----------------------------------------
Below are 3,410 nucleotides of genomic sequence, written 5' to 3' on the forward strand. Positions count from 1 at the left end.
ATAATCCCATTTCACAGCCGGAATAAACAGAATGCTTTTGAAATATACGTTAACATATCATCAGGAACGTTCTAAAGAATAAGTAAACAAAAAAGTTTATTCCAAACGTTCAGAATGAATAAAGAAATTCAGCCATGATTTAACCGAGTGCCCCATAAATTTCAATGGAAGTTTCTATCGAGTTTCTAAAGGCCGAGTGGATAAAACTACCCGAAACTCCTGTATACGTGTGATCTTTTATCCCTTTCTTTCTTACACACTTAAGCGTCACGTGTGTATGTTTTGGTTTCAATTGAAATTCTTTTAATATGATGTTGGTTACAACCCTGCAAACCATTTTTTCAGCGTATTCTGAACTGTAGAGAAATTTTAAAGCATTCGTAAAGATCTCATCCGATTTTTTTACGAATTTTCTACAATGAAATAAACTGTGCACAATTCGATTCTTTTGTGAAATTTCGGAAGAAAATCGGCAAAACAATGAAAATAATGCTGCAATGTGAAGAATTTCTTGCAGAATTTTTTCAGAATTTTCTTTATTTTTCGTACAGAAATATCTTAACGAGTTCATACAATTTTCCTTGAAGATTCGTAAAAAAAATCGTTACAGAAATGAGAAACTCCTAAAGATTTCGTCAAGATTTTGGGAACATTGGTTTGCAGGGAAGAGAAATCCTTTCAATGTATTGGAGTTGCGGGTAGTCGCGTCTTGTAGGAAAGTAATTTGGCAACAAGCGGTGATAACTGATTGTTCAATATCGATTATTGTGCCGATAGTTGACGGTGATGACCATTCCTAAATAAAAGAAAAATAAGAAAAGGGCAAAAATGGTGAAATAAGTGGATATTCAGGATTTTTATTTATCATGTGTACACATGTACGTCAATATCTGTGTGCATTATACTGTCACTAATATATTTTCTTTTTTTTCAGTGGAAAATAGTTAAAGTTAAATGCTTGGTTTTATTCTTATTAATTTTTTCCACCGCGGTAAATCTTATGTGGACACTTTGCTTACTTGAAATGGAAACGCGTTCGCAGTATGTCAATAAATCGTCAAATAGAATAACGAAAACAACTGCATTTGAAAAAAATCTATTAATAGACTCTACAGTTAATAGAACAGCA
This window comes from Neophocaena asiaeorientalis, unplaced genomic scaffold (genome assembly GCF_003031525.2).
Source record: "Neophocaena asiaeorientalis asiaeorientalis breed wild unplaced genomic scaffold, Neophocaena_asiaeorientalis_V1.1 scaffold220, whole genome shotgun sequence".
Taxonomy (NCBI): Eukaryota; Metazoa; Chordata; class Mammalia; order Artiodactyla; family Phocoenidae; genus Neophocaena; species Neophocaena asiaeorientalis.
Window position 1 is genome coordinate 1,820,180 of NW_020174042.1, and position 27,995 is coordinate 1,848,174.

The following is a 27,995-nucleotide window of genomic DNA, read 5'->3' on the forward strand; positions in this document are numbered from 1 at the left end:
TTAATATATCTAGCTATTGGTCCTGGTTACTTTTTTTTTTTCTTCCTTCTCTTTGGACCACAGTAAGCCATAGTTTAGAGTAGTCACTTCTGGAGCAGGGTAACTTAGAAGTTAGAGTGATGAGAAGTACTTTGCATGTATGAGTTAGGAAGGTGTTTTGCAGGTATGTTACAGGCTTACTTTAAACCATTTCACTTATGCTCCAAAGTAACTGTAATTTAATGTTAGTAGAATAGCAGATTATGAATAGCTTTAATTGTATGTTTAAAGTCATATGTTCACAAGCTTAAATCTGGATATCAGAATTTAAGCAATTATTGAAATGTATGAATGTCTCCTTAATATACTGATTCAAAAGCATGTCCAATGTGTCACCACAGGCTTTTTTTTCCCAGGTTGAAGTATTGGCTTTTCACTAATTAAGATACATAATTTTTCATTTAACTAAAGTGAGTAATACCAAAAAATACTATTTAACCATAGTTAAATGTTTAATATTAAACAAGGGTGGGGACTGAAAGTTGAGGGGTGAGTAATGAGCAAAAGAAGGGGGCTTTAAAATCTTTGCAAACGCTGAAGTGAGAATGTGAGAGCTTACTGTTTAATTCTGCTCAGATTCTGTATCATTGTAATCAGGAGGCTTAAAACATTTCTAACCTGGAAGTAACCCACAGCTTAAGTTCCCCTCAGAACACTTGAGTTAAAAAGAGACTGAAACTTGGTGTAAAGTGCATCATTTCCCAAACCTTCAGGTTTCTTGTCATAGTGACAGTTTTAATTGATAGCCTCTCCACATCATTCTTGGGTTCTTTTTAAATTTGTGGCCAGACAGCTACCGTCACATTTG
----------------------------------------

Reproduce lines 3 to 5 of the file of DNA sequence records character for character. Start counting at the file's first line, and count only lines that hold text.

This window comes from Neophocaena asiaeorientalis, unplaced genomic scaffold (genome assembly GCF_003031525.2).
Source record: "Neophocaena asiaeorientalis asiaeorientalis breed wild unplaced genomic scaffold, Neophocaena_asiaeorientalis_V1.1 scaffold220, whole genome shotgun sequence".
Taxonomy (NCBI): Eukaryota; Metazoa; Chordata; class Mammalia; order Artiodactyla; family Phocoenidae; genus Neophocaena; species Neophocaena asiaeorientalis.